A similar situation is unfolding over on Lifetime’s Army Wives.
This season, it took a lot of effort from her psychiatrist husband to persuade Lt. Colonel Joan Burton to go for a second child. When Joan finally agreed to expand their family, she visited the ob/gyn and was told that another pregnancy would be dangerous for her, potentially lethal.
Cue the adoption discussion. Again, Joan’s husband Roland had to persuade Joan that she’d be a brilliant adoptive mother and she, reluctantly agreed with him. However a visit to the state’s adoption agency went poorly and it appears as though the Burtons are going to have more difficulty than, say, Meredith Grey and Derek Shepherd, with adopting. They were told that, with one parent serving in the military who could be deployed overseas, they’d have trouble adopting because their home would be considered “unstable.”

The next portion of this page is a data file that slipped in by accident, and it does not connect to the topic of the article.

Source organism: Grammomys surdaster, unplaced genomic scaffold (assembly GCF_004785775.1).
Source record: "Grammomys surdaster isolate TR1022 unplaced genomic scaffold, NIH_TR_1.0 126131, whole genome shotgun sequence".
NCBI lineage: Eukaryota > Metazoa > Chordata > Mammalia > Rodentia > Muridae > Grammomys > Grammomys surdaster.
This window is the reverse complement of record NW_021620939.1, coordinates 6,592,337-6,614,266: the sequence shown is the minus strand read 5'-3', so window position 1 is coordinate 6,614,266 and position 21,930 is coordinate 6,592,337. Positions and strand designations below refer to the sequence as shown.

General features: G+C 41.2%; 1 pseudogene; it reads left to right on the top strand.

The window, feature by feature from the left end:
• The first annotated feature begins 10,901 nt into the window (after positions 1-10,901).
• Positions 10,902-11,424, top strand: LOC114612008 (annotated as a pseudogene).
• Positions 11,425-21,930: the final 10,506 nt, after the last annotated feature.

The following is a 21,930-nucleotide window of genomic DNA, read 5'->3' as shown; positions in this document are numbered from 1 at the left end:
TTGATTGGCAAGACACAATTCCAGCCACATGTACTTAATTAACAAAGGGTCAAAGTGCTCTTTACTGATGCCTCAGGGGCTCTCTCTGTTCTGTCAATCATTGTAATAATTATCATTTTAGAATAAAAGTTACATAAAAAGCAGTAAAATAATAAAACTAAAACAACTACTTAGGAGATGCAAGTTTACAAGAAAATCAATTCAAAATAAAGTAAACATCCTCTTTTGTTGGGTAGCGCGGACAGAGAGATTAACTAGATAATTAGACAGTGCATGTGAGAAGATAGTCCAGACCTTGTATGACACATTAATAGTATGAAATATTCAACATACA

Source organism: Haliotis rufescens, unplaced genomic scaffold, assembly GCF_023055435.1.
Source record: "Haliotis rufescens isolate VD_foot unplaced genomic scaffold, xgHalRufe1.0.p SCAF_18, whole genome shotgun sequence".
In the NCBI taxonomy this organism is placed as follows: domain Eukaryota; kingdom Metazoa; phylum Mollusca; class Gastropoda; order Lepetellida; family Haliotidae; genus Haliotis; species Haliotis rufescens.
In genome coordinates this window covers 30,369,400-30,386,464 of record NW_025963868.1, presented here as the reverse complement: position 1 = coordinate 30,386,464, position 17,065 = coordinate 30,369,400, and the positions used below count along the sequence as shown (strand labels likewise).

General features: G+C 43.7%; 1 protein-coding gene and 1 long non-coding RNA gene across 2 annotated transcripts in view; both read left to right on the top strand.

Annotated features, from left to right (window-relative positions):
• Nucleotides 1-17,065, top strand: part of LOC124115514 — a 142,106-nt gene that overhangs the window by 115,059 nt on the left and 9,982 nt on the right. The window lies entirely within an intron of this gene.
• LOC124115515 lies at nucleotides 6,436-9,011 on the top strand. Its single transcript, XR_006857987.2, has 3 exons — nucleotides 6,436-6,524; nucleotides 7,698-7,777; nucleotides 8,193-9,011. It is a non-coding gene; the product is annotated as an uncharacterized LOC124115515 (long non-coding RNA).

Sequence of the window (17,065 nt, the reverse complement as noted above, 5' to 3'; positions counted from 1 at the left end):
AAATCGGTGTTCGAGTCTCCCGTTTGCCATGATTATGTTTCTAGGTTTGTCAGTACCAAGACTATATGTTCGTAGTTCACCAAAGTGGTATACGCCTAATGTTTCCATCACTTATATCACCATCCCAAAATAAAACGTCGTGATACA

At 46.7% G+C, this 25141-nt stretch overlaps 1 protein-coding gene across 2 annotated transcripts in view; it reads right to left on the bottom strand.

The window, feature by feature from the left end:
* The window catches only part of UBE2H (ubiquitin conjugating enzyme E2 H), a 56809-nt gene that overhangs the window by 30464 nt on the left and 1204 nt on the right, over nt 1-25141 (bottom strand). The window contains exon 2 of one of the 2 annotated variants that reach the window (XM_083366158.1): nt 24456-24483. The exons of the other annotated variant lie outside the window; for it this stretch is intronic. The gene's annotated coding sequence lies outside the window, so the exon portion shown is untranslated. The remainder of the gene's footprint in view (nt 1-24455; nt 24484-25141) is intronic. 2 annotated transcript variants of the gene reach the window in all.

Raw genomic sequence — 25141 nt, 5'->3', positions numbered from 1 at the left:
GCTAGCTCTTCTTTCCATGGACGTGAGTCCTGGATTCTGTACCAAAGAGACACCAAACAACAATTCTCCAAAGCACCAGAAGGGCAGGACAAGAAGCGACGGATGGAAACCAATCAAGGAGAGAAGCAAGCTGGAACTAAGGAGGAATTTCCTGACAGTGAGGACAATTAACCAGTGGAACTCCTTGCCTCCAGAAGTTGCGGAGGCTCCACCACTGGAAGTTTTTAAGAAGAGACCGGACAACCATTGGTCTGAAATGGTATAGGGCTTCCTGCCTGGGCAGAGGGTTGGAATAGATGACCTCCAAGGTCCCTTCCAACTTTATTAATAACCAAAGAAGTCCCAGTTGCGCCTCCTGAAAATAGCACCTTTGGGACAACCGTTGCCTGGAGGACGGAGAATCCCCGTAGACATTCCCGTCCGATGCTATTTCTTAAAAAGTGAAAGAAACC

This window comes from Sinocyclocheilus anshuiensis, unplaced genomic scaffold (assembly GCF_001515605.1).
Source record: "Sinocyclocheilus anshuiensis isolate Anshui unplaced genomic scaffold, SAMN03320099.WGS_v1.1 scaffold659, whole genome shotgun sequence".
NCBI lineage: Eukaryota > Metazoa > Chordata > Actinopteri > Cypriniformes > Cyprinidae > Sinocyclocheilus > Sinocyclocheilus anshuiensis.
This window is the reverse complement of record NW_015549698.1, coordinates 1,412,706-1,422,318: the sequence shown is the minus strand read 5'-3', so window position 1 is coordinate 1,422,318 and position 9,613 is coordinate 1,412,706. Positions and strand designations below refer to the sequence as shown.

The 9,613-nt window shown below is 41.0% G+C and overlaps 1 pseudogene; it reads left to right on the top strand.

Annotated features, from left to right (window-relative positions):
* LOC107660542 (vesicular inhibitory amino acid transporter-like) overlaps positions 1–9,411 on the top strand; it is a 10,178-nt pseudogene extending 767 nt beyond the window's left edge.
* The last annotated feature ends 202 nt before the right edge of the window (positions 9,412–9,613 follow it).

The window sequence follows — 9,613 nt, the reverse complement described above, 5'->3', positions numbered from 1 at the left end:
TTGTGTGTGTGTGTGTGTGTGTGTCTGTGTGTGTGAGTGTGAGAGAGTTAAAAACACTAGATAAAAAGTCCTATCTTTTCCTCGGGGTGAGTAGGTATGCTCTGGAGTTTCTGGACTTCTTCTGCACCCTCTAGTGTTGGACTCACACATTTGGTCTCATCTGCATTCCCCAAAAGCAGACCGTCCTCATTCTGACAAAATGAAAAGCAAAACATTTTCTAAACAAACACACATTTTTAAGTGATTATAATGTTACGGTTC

Last season, another Army wife also had problems in the reproductive department. Roxy LeBlanc, who has two boys by different guys, wanted to try to have a baby with her Army husband Trevor. She was thrilled when she eventually did get pregnant but in relatively short order, it ended in a miscarriage. To rub salt into her wound, as she was grieving, she learned that one of her close friends, Denise, was shocked to find herself fortysomething and pregnant. In one episode last year, Roxy and her husband were listening to the fertility specialist tell them how low the success rates are for fertility treatments – treatments which weren’t covered by their Army health plan – while Denise Sherwood was round and happy and doing prenatal yoga.
Will all these characters ultimately find a way to have a family they desire so very much? Will Meredith and Derek, Addison, Julia and Joel, Joan and Roland and Roxy Trevor find a way to create and/or build their families? I guess that all depends on what’s good for the ratings.